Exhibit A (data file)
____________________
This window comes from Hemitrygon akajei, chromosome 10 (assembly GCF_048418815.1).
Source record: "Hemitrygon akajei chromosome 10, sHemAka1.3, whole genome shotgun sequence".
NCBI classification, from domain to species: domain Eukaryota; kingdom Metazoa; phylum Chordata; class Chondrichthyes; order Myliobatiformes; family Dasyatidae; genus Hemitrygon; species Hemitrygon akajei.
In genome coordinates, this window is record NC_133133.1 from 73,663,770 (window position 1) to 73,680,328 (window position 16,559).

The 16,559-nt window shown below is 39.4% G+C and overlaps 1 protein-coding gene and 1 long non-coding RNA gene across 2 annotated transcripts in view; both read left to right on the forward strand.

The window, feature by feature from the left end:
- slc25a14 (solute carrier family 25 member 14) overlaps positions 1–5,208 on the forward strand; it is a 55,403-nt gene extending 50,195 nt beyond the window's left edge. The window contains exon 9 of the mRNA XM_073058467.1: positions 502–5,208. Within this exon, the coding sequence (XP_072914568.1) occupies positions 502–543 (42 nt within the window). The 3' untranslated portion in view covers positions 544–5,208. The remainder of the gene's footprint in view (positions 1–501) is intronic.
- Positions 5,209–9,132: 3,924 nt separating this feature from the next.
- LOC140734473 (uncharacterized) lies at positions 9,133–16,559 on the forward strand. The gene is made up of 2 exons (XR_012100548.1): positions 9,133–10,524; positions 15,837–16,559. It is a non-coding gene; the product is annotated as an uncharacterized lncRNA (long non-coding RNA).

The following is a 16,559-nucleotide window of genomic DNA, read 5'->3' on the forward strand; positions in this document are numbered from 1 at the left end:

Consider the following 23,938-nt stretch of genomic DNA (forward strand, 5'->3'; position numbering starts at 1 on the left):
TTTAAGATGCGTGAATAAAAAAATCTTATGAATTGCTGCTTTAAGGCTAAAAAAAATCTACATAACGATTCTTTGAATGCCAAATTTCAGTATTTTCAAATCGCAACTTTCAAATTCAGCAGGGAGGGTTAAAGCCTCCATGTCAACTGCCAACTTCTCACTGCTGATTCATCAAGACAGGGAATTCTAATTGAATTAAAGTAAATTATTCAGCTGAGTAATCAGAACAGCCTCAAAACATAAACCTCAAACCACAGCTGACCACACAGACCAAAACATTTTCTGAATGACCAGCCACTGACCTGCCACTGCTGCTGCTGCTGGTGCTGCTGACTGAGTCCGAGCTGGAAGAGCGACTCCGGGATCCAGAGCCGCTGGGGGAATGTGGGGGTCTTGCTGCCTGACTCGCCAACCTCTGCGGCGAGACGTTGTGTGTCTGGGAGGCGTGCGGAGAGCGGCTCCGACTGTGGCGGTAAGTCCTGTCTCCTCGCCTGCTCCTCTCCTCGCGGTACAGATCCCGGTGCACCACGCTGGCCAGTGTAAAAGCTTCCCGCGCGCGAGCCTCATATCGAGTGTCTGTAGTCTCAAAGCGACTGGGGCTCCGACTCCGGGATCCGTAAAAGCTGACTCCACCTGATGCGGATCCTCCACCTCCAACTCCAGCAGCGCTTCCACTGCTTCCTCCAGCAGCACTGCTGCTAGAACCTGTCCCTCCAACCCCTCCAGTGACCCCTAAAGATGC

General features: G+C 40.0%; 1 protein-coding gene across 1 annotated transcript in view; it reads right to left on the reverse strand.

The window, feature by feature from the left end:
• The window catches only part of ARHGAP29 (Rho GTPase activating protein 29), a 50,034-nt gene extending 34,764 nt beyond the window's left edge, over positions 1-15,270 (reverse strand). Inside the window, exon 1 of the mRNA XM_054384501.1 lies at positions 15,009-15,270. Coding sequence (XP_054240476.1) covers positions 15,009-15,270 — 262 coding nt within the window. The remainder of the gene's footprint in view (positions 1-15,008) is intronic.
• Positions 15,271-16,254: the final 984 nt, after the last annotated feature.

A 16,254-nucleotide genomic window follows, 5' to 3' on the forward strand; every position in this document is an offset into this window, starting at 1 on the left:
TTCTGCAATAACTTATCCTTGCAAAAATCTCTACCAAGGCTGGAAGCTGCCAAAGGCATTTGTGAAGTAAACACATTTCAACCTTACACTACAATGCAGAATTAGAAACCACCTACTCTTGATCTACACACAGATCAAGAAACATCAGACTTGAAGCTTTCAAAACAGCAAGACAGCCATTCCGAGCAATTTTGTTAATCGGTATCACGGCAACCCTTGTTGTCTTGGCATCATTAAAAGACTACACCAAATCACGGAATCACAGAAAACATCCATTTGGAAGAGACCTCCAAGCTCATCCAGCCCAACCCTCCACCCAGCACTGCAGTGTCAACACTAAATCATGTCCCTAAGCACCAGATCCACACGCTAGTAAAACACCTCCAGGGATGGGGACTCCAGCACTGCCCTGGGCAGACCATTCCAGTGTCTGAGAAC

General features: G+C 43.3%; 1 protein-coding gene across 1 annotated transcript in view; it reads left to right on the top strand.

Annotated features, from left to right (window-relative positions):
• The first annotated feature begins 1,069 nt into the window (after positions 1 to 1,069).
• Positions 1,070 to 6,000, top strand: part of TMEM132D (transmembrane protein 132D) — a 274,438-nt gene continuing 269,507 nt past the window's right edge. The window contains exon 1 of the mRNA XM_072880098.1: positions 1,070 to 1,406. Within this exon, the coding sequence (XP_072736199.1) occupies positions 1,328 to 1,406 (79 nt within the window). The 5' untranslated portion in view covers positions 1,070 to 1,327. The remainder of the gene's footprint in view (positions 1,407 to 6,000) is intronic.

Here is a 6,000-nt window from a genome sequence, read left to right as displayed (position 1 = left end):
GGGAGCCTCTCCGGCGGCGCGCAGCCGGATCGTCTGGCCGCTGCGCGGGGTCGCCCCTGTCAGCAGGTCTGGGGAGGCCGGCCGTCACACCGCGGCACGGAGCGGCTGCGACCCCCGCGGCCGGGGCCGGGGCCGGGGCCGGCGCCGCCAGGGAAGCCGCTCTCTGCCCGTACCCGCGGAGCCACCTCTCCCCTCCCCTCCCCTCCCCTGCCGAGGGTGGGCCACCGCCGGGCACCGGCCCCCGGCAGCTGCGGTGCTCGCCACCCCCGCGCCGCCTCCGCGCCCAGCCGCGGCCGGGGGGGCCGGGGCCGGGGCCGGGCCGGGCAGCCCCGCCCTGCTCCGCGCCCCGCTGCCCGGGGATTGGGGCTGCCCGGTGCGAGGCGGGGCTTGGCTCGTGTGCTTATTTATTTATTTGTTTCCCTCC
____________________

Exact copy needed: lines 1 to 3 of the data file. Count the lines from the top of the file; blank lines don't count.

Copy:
This window comes from Hemitrygon akajei, chromosome 10 (assembly GCF_048418815.1).
Source record: "Hemitrygon akajei chromosome 10, sHemAka1.3, whole genome shotgun sequence".
NCBI classification, from domain to species: domain Eukaryota; kingdom Metazoa; phylum Chordata; class Chondrichthyes; order Myliobatiformes; family Dasyatidae; genus Hemitrygon; species Hemitrygon akajei.